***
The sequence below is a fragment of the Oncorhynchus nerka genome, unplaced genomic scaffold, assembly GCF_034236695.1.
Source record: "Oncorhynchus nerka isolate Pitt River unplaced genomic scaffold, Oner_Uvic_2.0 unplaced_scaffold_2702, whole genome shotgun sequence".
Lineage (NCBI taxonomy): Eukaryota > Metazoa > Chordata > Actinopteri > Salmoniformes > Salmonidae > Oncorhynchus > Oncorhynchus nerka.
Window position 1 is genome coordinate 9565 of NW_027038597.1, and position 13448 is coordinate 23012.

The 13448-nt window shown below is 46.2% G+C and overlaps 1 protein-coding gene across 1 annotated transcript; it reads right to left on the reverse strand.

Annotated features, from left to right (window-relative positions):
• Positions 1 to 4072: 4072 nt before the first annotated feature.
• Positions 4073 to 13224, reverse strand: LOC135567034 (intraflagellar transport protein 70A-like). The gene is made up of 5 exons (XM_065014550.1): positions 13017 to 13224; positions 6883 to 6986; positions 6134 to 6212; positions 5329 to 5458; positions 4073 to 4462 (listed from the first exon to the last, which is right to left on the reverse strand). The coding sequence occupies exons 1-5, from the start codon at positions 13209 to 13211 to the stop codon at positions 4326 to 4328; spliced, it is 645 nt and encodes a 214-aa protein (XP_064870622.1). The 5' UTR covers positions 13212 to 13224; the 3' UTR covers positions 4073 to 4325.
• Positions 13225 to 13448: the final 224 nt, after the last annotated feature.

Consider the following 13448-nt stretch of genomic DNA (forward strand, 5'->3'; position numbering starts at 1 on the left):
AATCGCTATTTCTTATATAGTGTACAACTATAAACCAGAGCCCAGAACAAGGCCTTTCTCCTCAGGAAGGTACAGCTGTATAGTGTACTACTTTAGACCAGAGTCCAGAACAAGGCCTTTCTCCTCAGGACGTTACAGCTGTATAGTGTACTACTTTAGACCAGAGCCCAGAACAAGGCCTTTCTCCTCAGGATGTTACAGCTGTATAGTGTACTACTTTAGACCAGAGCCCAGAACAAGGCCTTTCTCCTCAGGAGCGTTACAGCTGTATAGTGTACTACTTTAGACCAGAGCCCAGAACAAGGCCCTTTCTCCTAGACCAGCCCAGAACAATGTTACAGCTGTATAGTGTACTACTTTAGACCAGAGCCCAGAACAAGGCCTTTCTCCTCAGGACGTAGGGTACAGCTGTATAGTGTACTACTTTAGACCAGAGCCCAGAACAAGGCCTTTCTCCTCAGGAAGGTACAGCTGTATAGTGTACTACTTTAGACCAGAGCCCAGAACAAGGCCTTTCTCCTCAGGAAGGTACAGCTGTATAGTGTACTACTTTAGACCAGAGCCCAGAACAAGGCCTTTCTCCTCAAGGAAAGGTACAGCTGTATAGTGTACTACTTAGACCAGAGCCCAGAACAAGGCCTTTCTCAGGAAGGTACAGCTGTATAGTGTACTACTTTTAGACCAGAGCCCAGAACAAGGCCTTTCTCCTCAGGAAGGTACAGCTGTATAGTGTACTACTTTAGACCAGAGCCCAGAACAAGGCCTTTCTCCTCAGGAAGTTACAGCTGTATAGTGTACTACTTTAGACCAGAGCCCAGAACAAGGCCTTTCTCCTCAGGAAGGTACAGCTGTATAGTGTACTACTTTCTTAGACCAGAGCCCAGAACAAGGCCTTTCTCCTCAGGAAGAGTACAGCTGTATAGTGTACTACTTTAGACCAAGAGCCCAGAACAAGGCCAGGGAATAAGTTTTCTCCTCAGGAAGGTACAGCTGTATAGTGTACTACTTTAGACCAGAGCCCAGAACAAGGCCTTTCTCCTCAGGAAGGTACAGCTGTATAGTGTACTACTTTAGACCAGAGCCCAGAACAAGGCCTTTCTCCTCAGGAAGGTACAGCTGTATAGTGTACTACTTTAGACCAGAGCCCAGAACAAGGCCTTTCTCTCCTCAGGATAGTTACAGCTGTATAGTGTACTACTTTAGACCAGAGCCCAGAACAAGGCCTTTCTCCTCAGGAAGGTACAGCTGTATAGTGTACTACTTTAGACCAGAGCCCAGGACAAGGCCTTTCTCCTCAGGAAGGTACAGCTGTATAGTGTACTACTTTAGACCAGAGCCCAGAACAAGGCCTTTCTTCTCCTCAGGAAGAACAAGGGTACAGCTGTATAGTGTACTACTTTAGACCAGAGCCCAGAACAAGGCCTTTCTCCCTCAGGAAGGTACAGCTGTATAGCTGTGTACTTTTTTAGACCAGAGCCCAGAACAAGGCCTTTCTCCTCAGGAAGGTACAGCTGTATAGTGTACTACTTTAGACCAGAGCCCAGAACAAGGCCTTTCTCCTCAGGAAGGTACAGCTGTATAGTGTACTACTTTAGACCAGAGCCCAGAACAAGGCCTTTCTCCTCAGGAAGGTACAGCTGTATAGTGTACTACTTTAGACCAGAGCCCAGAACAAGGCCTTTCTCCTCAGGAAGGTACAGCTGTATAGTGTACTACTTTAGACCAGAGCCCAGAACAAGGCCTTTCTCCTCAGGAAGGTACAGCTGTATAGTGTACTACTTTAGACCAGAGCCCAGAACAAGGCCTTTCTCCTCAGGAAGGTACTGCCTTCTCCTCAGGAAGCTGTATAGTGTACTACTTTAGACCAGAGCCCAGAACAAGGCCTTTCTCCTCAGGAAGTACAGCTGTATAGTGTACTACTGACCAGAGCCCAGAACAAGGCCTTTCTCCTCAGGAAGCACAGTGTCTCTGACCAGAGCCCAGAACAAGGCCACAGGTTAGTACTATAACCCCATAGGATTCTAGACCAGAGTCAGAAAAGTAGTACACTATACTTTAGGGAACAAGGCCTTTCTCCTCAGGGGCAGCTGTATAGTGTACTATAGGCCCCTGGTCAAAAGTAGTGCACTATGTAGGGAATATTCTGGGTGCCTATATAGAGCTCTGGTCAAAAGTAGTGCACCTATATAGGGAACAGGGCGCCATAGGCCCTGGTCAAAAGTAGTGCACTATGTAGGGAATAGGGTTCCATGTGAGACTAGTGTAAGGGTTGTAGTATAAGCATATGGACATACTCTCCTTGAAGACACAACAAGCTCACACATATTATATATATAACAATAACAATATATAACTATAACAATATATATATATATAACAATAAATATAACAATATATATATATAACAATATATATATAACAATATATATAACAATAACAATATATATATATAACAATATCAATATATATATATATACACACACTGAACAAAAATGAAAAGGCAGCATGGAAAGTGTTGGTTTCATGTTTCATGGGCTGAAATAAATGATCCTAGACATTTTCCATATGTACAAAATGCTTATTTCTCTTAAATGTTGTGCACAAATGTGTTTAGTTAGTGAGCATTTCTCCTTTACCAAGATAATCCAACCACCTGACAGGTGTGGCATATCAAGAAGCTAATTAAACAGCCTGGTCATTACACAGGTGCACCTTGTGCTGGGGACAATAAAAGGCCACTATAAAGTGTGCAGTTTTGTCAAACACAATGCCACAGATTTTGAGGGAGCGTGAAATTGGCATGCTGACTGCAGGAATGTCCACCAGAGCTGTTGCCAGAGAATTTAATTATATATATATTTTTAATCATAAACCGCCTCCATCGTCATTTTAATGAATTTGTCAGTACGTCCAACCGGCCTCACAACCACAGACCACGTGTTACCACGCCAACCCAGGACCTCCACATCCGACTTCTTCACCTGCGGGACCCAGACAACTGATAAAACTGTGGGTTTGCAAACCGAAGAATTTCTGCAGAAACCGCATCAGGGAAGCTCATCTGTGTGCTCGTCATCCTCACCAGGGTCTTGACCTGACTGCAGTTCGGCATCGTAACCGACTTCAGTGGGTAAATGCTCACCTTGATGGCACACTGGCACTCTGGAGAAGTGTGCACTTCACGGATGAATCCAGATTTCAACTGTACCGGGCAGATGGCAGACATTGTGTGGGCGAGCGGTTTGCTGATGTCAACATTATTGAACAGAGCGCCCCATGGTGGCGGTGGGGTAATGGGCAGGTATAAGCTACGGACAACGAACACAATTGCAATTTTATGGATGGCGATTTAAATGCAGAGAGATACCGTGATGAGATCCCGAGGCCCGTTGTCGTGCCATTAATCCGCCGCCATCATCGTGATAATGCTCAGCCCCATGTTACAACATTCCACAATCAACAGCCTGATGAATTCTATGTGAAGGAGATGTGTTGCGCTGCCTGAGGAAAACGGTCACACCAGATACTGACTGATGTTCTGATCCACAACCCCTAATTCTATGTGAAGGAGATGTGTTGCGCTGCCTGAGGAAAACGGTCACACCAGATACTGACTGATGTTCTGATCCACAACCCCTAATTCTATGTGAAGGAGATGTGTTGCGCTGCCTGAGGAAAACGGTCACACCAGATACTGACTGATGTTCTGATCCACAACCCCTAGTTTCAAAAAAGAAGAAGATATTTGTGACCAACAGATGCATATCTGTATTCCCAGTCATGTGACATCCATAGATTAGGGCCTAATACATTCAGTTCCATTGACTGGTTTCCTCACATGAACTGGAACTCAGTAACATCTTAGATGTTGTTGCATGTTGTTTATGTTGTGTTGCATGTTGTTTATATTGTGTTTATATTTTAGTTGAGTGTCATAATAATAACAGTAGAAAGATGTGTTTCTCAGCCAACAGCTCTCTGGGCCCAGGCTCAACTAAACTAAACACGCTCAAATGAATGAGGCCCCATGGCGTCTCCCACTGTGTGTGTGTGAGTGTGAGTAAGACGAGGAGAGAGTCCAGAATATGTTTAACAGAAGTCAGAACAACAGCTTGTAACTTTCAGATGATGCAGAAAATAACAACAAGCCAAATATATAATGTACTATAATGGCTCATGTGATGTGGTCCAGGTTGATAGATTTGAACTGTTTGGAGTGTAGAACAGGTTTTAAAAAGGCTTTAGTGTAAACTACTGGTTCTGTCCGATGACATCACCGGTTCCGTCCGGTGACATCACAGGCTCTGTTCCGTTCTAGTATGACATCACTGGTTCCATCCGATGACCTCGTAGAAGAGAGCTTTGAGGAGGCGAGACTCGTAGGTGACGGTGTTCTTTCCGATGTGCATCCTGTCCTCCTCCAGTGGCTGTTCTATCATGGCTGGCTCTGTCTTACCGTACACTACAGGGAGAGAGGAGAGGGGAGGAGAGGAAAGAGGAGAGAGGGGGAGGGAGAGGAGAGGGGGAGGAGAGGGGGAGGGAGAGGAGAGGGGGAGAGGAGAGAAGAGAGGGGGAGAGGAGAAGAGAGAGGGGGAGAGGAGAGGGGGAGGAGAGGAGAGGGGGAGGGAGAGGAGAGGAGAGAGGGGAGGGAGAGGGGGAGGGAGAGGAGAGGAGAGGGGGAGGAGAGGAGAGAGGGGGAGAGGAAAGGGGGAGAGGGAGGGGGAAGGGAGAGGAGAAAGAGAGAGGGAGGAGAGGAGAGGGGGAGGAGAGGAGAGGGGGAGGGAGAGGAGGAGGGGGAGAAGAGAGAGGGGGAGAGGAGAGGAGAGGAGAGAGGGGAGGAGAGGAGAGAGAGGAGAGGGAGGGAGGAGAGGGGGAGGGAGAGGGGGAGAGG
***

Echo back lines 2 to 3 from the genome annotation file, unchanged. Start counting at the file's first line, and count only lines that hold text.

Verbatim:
Source record: "Oncorhynchus nerka isolate Pitt River unplaced genomic scaffold, Oner_Uvic_2.0 unplaced_scaffold_2702, whole genome shotgun sequence".
Lineage (NCBI taxonomy): Eukaryota > Metazoa > Chordata > Actinopteri > Salmoniformes > Salmonidae > Oncorhynchus > Oncorhynchus nerka.